Video of an orca killing a whale shark in Mexico has been shared on social media.
The footage is reported to have been taken off Holy Spirit Island in the Gulf of California around May 14.
Viewers see a killer whale slowly approaching a large white mass floating in the water.
As the boat follows the orca, the white mass takes shape and can be identified as a whale shark.
The shark, which is struggling to swim upside down, has blood leaking from its lower body.
It appears the orca has punctured the precaudal tail of the whale shark.
Orcas, which have been called “wolves of the sea,” often hunt in packs and have been known to kill great white sharks.
Killer whales tend to stun their victim and force them to the surface. Once their prey is on the surface, the whales can work in tandem with each other, grabbing a pectoral fin to pull open a target. The whales can then extract the shark’s liver to consume.
Whale sharks have massive livers, which can weigh up to one ton. The oil-filled liver is thought to help the shark adjust buoyancy.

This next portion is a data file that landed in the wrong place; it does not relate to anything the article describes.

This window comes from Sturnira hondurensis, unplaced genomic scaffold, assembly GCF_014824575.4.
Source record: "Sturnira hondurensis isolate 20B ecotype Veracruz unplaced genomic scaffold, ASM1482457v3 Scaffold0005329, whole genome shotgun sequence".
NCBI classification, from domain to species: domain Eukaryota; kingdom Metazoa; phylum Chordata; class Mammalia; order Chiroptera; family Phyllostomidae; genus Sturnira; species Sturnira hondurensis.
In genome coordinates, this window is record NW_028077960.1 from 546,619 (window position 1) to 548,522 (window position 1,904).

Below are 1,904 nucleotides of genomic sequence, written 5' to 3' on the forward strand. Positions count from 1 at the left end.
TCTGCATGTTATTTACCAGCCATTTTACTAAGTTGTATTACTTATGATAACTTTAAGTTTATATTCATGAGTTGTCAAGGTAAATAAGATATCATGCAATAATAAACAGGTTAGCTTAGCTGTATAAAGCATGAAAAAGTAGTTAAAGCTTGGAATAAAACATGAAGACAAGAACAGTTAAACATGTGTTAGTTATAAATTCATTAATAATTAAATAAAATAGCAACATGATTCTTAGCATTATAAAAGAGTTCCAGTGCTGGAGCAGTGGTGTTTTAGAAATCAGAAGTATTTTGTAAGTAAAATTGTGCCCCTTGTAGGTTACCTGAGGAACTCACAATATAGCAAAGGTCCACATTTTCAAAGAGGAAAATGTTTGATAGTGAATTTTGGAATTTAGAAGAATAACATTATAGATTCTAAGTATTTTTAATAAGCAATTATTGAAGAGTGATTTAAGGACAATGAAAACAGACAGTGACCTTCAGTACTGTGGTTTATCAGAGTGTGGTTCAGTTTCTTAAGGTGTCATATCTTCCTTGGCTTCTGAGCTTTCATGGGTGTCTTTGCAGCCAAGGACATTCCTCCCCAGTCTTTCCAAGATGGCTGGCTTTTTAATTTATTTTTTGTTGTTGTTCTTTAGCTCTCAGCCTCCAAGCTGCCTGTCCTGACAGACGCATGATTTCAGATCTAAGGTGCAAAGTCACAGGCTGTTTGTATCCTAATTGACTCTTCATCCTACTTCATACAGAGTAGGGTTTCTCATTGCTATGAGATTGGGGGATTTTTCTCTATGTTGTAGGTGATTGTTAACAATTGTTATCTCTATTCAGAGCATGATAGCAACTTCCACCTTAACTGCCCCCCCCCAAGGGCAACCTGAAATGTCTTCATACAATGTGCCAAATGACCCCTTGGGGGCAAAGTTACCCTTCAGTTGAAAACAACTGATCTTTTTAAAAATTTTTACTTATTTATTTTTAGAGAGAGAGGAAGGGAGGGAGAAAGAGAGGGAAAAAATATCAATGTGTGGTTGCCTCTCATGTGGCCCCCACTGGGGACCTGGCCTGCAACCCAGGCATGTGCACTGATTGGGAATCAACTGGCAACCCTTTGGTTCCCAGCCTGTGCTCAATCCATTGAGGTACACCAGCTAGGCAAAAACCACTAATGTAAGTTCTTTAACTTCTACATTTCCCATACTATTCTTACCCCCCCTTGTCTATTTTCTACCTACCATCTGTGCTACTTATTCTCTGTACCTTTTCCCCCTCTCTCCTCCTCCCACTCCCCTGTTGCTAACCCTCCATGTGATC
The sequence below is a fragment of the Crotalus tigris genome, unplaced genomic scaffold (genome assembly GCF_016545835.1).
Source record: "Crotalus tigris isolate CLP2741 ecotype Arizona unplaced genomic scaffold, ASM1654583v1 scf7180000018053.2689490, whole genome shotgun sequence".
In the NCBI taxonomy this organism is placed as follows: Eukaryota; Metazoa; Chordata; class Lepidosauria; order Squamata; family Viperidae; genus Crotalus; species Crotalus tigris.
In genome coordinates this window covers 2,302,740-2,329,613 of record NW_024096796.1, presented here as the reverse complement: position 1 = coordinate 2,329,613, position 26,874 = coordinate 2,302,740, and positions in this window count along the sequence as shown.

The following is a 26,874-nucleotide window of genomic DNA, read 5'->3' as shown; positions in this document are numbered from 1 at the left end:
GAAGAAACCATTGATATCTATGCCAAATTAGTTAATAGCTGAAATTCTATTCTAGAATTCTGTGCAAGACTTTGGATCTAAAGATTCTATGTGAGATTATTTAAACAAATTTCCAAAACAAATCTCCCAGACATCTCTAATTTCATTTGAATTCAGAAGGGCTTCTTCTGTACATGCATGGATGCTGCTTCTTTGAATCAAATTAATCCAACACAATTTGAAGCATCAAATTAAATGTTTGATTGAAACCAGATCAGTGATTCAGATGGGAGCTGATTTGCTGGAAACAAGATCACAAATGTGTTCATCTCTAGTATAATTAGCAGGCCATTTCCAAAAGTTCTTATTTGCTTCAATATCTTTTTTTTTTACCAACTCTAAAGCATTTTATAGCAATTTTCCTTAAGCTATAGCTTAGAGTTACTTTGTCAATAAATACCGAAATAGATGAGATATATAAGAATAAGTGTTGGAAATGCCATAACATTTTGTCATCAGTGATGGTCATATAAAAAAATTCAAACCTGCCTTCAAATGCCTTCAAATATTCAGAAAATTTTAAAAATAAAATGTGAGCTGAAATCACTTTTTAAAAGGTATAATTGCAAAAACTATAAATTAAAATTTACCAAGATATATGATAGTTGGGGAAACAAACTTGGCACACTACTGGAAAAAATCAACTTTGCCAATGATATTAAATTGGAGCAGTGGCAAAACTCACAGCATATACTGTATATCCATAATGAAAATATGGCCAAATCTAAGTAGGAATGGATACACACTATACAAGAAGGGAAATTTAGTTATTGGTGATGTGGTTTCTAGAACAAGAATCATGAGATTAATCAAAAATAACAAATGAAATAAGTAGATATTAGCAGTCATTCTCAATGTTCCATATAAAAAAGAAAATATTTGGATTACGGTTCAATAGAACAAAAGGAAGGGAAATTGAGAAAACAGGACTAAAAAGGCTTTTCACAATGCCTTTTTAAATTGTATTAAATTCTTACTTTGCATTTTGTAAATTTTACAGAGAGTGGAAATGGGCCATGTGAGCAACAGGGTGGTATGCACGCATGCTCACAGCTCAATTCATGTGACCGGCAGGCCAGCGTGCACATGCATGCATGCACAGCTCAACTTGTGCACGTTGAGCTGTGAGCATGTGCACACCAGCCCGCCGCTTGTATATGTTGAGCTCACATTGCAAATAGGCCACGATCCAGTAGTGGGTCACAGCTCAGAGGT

Shark livers are rich in organic chemicals, an excellent food source for killer whales.
Whale sharks are gentle giants and have only their hard skin for protection. Great whites, which have also been targeted by killer whales, have rows of large teeth, but are no real match against a pod of killer whales.
Last year three great white sharks washed ashore in South Africa, none of which had a liver.
In 2016, photographer Slater Moore captured two female orcas and two calves dragging a shark around Monterey Bay, California.
The whales were part of a 25-strong group and had killed a sevengill shark. The large female was filmed carrying the carcass.
There have been other known cases of whale shark predation seen in the Gulf of California. Theories behind the kills range from lack of other food source, opportunistic killing, and the presence of sharks as a natural food source.